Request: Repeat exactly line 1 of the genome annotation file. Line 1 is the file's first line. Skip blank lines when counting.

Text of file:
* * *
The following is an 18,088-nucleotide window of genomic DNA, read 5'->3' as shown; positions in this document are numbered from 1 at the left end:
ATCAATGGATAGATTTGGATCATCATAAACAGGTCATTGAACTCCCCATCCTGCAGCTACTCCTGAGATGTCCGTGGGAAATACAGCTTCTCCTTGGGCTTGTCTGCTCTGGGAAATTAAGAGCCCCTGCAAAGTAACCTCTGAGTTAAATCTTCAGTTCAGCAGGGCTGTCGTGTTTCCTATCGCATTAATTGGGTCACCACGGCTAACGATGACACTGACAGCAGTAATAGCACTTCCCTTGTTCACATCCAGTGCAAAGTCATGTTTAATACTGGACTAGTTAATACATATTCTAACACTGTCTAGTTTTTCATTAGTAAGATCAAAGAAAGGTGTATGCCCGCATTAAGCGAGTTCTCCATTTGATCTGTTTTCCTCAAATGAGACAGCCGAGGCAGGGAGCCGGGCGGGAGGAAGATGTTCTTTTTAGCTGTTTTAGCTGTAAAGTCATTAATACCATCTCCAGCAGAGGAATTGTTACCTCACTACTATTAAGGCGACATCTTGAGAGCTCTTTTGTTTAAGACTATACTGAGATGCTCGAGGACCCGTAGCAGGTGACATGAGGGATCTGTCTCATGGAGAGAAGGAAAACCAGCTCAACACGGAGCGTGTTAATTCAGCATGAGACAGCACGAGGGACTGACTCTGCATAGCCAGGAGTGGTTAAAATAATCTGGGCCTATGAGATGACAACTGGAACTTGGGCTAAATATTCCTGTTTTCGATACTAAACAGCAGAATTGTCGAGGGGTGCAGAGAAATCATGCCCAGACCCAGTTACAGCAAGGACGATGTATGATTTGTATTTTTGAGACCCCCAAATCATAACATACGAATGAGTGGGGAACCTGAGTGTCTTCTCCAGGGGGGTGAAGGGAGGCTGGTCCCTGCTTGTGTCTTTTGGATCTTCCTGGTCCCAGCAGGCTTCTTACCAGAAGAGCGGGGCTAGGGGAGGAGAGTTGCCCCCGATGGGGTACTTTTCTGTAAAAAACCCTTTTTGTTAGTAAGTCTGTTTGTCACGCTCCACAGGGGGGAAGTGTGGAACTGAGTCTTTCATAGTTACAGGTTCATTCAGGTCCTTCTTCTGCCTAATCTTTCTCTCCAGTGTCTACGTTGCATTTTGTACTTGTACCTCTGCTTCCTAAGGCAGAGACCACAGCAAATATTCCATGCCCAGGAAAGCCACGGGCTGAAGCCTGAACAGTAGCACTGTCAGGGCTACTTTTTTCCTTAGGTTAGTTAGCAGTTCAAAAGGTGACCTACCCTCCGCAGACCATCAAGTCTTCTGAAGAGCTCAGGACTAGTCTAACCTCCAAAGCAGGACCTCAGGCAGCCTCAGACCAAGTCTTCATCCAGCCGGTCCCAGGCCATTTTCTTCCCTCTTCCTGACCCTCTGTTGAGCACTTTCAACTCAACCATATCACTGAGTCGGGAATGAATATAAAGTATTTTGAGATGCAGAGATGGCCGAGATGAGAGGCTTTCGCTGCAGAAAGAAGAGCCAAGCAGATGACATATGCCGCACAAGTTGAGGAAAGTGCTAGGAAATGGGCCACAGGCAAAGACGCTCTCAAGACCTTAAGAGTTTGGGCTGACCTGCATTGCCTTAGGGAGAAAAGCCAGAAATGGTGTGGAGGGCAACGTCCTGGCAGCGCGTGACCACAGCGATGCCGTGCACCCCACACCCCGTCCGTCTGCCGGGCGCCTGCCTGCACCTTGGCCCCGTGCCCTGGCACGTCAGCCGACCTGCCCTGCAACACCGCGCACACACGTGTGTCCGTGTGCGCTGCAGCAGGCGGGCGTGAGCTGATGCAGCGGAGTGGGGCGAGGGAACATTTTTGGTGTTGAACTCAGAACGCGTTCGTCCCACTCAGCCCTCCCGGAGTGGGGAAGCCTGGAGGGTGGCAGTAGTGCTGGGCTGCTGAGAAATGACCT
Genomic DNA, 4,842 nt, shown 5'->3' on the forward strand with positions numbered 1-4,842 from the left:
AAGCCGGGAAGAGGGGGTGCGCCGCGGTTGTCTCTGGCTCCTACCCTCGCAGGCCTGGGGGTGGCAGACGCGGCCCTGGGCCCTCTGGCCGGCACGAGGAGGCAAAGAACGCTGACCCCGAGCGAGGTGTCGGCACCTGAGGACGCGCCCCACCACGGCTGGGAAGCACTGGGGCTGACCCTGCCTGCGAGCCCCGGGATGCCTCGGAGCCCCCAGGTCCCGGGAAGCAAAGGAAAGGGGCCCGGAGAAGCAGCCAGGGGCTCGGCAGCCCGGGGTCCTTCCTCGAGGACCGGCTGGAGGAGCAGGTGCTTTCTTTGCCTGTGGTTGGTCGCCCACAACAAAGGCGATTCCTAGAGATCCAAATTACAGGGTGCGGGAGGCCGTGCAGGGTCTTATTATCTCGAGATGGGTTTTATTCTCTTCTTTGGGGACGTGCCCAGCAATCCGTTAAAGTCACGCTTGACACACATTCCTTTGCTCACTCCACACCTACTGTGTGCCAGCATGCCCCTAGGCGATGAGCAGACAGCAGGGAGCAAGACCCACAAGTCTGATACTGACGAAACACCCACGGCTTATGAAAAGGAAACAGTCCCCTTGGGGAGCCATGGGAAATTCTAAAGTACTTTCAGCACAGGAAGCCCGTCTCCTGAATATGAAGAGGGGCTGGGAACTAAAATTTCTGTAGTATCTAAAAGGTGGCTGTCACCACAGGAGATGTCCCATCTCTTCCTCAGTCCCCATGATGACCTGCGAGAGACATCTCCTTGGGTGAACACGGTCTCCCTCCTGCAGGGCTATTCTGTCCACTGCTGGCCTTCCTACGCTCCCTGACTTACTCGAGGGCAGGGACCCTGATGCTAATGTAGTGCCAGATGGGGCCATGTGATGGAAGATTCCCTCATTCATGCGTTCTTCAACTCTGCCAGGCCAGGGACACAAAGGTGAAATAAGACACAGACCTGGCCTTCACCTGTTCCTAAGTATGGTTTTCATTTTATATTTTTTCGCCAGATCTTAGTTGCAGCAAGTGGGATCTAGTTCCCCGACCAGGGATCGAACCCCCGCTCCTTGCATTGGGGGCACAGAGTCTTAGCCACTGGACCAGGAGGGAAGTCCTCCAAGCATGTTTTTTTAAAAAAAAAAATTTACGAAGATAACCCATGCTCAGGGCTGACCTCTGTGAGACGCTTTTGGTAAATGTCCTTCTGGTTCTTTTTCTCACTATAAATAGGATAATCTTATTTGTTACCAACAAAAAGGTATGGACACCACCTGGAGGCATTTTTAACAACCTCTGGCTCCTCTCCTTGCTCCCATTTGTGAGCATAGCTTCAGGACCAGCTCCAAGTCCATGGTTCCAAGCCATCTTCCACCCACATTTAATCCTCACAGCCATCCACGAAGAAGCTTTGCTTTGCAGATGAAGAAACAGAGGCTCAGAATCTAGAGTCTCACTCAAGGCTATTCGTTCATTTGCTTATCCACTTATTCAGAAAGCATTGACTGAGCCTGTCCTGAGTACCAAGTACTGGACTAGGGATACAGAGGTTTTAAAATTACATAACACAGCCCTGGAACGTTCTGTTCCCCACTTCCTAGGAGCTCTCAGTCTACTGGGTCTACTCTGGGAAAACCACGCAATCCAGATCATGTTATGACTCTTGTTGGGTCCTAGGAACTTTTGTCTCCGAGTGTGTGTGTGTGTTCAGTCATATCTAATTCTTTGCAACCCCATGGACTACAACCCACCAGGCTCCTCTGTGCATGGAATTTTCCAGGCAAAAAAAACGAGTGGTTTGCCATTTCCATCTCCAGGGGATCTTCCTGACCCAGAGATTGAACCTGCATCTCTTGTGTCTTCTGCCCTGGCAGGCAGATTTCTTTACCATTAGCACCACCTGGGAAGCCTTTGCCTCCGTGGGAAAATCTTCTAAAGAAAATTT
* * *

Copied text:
The following is an 18,088-nucleotide window of genomic DNA, read 5'->3' as shown; positions in this document are numbered from 1 at the left end: